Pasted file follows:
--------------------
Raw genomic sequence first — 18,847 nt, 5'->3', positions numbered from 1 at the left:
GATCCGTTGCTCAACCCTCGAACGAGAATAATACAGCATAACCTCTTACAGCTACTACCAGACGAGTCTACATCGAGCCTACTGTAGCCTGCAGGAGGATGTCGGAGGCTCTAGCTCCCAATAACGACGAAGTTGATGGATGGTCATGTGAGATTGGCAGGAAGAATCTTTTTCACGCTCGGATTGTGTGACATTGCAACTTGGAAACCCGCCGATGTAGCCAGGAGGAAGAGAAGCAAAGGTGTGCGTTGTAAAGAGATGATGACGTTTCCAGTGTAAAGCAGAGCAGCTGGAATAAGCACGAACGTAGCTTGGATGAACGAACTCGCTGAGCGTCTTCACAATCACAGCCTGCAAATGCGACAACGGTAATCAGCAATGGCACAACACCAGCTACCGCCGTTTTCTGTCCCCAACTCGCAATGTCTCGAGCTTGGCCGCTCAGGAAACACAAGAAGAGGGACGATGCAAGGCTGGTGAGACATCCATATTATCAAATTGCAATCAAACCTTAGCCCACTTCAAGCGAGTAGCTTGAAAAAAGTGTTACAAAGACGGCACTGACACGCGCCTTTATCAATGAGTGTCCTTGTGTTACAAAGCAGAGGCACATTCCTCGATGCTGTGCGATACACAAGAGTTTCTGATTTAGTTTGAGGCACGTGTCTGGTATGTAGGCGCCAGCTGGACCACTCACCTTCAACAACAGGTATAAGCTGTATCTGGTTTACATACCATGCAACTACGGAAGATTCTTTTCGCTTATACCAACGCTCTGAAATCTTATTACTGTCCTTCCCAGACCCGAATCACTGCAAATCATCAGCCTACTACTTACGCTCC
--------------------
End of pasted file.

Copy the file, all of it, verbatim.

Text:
Raw genomic sequence first — 18,847 nt, 5'->3', positions numbered from 1 at the left:
GATCCGTTGCTCAACCCTCGAACGAGAATAATACAGCATAACCTCTTACAGCTACTACCAGACGAGTCTACATCGAGCCTACTGTAGCCTGCAGGAGGATGTCGGAGGCTCTAGCTCCCAATAACGACGAAGTTGATGGATGGTCATGTGAGATTGGCAGGAAGAATCTTTTTCACGCTCGGATTGTGTGACATTGCAACTTGGAAACCCGCCGATGTAGCCAGGAGGAAGAGAAGCAAAGGTGTGCGTTGTAAAGAGATGATGACGTTTCCAGTGTAAAGCAGAGCAGCTGGAATAAGCACGAACGTAGCTTGGATGAACGAACTCGCTGAGCGTCTTCACAATCACAGCCTGCAAATGCGACAACGGTAATCAGCAATGGCACAACACCAGCTACCGCCGTTTTCTGTCCCCAACTCGCAATGTCTCGAGCTTGGCCGCTCAGGAAACACAAGAAGAGGGACGATGCAAGGCTGGTGAGACATCCATATTATCAAATTGCAATCAAACCTTAGCCCACTTCAAGCGAGTAGCTTGAAAAAAGTGTTACAAAGACGGCACTGACACGCGCCTTTATCAATGAGTGTCCTTGTGTTACAAAGCAGAGGCACATTCCTCGATGCTGTGCGATACACAAGAGTTTCTGATTTAGTTTGAGGCACGTGTCTGGTATGTAGGCGCCAGCTGGACCACTCACCTTCAACAACAGGTATAAGCTGTATCTGGTTTACATACCATGCAACTACGGAAGATTCTTTTCGCTTATACCAACGCTCTGAAATCTTATTACTGTCCTTCCCAGACCCGAATCACTGCAAATCATCAGCCTACTACTTACGCTCC